Tuesday, August 31, 2010

Why authors should future-proof their notes

[Originally hosted on my tech blog prior to NaNoWriMo 2010. It has been moved here as it is writing related.]

So, I explored using OneNote to take notes for my novel. I concluded with the realization that if OneNote can not maintain compatibility with templates hosted on the official site between versions, there is no hope for any notes I take to be readable if I later upgraded.

While the integration with Windows (and MSIE) is nice, and might be beneficial in terms of research, once that research is compiled the result should be something portable and yet still modifiable. So, I may plumb the depths of the Internet with OneNote at my side, but before I move on to writing my novel, I will have converted my research in to plain-text documents.

Plain-text documents are one of the only ways to future-proof your writing. As a writer, you need to think about the future. If you're working on ideas for a new novel you may sketch out ideas for a number of different novels before you decide on the idea to use for the current project. If the sketches are written in a proprietary word-processing format you may find that in 10 years time you have no programs that can access the older documents.

Now, you might be saying to yourself, "I don't care if I don't have access to my notes from 10 years ago. Any of my ideas from then will be so out-dated I should just use a new idea." That's well and good, and is a valid perspective on the matter. There is one problem with it: Sequels. Right now you may be plotting six different major stories that don't overlap in any way. However, if one of those stories sells well, you could be asked to write sequels.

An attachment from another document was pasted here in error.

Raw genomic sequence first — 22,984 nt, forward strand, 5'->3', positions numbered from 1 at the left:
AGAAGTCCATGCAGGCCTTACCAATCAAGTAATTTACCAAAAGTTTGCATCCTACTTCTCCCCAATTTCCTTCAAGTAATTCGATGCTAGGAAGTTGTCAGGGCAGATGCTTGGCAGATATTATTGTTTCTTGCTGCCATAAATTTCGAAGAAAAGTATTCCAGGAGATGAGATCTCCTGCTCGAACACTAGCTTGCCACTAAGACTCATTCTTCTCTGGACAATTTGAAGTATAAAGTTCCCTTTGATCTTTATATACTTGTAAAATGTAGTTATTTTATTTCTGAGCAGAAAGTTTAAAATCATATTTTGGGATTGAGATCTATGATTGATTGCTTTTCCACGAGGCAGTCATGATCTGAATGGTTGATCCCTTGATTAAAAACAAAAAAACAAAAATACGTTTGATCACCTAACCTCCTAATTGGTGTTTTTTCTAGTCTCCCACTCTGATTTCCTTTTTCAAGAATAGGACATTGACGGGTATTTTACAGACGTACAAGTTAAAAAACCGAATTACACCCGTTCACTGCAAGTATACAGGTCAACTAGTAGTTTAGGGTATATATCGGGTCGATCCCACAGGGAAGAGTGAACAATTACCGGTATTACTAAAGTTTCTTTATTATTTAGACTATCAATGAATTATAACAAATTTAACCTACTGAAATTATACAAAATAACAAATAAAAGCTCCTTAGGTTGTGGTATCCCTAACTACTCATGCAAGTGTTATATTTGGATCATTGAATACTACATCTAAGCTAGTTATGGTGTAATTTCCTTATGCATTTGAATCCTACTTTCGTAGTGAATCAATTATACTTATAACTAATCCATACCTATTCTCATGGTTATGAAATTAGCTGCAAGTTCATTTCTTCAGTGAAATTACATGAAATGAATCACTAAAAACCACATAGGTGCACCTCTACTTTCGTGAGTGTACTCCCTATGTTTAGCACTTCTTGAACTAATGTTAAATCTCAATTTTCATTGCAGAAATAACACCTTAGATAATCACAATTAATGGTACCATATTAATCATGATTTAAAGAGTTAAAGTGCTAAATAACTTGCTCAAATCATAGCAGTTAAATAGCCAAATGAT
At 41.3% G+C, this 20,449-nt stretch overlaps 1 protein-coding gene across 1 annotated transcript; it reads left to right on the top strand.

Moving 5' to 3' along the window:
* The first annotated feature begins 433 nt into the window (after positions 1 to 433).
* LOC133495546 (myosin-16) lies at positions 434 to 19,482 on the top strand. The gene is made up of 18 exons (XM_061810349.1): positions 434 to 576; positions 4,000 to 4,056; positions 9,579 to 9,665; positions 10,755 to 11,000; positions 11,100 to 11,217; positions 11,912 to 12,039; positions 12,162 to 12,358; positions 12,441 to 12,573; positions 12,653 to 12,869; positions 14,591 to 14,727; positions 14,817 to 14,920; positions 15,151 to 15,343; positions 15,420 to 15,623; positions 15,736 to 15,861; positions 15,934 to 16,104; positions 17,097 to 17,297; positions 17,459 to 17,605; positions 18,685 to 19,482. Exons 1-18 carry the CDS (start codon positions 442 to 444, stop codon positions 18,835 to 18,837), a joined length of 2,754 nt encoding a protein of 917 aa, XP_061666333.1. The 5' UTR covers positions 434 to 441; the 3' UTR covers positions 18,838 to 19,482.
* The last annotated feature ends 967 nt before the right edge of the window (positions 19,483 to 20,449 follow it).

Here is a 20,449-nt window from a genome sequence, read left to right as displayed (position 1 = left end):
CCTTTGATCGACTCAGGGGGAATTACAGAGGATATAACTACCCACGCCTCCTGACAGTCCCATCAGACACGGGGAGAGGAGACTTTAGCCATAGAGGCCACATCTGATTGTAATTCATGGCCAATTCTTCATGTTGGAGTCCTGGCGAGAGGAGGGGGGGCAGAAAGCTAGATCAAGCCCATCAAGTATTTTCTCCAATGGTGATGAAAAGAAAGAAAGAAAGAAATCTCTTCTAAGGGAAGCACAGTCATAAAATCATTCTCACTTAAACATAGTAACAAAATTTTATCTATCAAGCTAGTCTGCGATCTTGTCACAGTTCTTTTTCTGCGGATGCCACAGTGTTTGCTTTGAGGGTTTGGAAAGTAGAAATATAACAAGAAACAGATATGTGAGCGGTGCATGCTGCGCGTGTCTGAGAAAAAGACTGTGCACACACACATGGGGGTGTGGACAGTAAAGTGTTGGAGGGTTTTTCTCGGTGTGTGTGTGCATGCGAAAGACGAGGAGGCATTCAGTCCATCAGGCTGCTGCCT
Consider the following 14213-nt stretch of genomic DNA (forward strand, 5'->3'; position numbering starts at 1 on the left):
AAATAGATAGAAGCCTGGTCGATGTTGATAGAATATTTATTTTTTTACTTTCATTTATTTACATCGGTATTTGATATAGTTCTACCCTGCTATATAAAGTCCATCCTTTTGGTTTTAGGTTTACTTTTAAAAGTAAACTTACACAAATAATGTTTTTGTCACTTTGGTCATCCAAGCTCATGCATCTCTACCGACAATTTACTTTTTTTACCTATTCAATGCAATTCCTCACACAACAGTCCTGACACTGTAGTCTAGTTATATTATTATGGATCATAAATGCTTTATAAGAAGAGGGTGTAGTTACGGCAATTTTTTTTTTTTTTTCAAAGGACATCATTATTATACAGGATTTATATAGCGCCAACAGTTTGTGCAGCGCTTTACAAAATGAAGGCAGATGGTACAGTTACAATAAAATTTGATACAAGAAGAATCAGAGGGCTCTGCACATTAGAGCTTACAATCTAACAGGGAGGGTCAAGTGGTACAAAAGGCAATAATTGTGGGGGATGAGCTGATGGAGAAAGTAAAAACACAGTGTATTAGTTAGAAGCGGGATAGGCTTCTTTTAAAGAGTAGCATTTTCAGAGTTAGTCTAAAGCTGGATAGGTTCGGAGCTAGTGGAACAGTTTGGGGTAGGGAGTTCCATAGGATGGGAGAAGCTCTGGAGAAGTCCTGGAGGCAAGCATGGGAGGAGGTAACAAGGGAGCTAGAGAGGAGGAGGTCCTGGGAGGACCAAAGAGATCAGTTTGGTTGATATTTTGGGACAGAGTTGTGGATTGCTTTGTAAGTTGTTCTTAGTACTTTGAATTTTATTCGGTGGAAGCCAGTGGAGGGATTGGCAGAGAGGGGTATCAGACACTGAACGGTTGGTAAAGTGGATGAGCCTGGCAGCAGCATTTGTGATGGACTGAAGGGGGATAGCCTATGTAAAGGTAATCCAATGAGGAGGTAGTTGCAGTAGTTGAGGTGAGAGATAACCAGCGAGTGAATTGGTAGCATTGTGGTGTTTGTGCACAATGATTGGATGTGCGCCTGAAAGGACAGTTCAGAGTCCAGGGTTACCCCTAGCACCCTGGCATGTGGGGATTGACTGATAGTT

One huge example of this is the fact that Isaac Asimov wrote the Prequel to the Foundation decades after writing the original trilogy. More than that, within a few years he wound up writing books that took place both before and after the original trilogy. With modern computers and proper backups you can easily store backups of both your stories, your outlines, and your research. The expected life-span of a typical CD/DVD is only 10 years, so every so often you need to make new backups, but these backups are only useful if you have software that can read them in the future.

Already recent versions of Microsoft Office don't support as many of the older file formats of Microsoft Office as Microsoft forced through a file standard in an attempt to gain acceptance, though there are massive things missing when it comes to how to deal with many files in their misnamed "OpenXML" file format. To go on their track record, it will be a long-shot as to whether they support any of their current file-formats ten or twenty years from now.

Then you have the second problem. When when file formats are "supported" you rarely see full format retention. Things are usually a little off if you're not dealing with the primary file format. This means that whatever formatting work you do today will be wasted in the future. You are just wasting your time.

The solution, then, is to file format that will work in the future regardless of what system or applications may occur. The safest format is plain-text using with either US-ASCII or UTF-8 encoding.

In recent years there have been a number of file-formats which use plain-text files incorporating certain unobtrusive light-weight markup. These files are easily read by humans and still able to be read by the computer and turned in to prettier formats. WikiText usually falls in to this category, though reStructuredText and MarkDown both have explicit support for converting the files to other formats., though I know others also exist.

I am not advocating the use of a particular light-weight markup, only that you consider using one. In my next post I'll be showing an example of a template for use with the Snowflake Method using reStructuredText. This example will look like plain-text because it is plain-text.

Worst case, I can directly read the text-file by any plain-text editor or word-processor in the future. Best case, whatever tool I use in the future may have direct support for reStructuredText. Now, though, I can convert it to whatever format I need (or whatever format other folks need from me).

[Instead of a separate post, the original reStructuredText (.txt) template is available as well as a rich-text version that was uploaded to Google Docs.]